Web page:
So we thought we would check to see how many cats would be needed…

In The New Autonomous House, my second year tutors at Nottingham University, Brenda and Robert Vale postulated the possibility of using cats to heat a super insulated home*.

They cited the example of The Countess of Groan in Titus Groan surrounded by a sea of white cats in her castle, but what if we were to employ modern Passive House standards? Before we work out the heat requirements, we must first establish the heat output of the proposed heating system, in this case domestic cats.

As cats vary considerably, we shall use a standardised cat with a nominal weight of 3kg.

According to CIBSE Guide Volume A; Design Data Table A7.3, pA7-4

“… a 3kg cat has a heat output of 14.8 Watts.” To convert Watts (W) to kilowatt-hours (kWh), the energy (E) in each kWh is equal to the power (P) in Watts, times the time period t in hours (hr) divided by 1000:

E(kWh) = P(W) × t(hr) / 1000
So
kWh = W × hr / 1000

Therefore the energy output in kilowatt-hour per cat per annum is:

E = 14.8W × 24*365h / 1000 = 129.65 kWh To comply with Passive House Standards, a building must have an annual heating demand as calculated with the Passivhaus Planning Package of not more than 15 kWh/m² per year in heating**.

If we assume a house of 150m2 the total heating load per annum is:

15kWh/m² × 150 m² = 2250kWh

The number of cats required is therefore:

2250kWh / 129.65kWh = 17.35 cats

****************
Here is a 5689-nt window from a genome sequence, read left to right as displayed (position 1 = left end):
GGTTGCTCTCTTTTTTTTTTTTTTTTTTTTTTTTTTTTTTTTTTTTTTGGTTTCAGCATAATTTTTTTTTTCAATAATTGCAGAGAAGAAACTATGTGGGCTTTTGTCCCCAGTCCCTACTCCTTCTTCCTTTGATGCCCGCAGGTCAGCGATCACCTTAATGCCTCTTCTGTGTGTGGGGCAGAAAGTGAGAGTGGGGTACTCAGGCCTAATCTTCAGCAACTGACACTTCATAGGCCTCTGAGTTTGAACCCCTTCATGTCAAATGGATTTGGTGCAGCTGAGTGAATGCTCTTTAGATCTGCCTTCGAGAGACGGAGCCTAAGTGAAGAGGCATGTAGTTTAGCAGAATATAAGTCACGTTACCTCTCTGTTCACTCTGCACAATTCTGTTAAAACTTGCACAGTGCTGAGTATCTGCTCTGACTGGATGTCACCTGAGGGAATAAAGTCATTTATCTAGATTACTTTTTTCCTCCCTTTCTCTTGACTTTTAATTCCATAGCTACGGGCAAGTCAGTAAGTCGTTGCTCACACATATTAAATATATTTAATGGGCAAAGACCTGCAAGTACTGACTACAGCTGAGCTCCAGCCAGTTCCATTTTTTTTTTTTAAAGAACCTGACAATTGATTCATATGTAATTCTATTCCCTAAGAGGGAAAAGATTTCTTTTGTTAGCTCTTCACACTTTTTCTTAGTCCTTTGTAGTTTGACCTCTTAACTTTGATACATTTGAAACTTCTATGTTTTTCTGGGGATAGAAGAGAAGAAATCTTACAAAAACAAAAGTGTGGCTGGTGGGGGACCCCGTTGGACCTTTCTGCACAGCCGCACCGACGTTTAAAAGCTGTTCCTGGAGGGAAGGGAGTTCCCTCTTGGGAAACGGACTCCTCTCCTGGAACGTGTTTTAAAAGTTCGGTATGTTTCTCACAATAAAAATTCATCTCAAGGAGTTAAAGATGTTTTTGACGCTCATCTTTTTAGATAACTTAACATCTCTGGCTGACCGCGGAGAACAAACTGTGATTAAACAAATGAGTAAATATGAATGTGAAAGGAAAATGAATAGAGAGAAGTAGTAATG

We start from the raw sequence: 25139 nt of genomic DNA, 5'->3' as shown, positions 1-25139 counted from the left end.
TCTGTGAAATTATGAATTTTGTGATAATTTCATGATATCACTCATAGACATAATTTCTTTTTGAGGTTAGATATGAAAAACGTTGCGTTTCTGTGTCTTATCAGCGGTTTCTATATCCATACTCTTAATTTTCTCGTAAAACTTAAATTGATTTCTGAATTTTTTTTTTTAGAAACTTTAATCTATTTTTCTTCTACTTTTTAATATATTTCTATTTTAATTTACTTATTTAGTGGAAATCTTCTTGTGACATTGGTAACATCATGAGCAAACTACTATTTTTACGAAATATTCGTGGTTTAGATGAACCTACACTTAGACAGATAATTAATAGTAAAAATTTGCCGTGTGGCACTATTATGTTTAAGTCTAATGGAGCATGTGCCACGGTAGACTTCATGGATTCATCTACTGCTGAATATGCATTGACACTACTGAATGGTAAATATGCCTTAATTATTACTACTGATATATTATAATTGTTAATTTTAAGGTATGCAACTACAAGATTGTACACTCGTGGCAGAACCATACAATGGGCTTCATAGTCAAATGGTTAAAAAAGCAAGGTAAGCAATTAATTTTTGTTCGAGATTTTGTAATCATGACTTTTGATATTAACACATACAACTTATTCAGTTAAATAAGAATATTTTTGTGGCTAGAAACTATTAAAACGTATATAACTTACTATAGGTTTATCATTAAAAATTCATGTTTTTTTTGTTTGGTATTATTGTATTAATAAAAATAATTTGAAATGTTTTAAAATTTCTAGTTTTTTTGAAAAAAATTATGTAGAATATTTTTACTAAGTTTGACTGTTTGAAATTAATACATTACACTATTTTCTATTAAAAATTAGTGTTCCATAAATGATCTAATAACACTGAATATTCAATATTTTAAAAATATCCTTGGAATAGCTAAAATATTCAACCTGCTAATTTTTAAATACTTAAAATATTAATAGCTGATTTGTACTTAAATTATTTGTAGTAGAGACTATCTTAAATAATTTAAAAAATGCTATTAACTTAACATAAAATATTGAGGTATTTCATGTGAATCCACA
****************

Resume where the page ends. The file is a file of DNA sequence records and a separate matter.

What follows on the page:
It is probably best to round up to
18 whole cats to avoid complaints.

This equates to 1 cat per 8.33m².

As cats cost about £120pa to ‘run’ this equates to a total running cost of £2,160.00 pa.

This cost can be  compared to £167.00 for gas or £327.00 for Electric, though the installation cost is of course less for cats.

The calculations have used an average heat load. In reality the heat load will vary considerably through the year. You will need considerably more cats in colder weather and less during mild weather.

In hot weather you can of course let the cats out for a run about, but this represents a significant waste of resources if you continue to feed them!

As cats cannot be used for cooling, you would also have to introduce an alternative cooling system such as lizards or other cold blooded animals.**

In summary then, cats are expensive… and wasteful.

NOTES:
* Robert and Brenda Vale’s later writing turns on domestic animals to outline the Environmental Cost of Keeping Pets
**A further study could perhaps examine the viability of using Iguanas or other cold blooded pets for cooling purposes?
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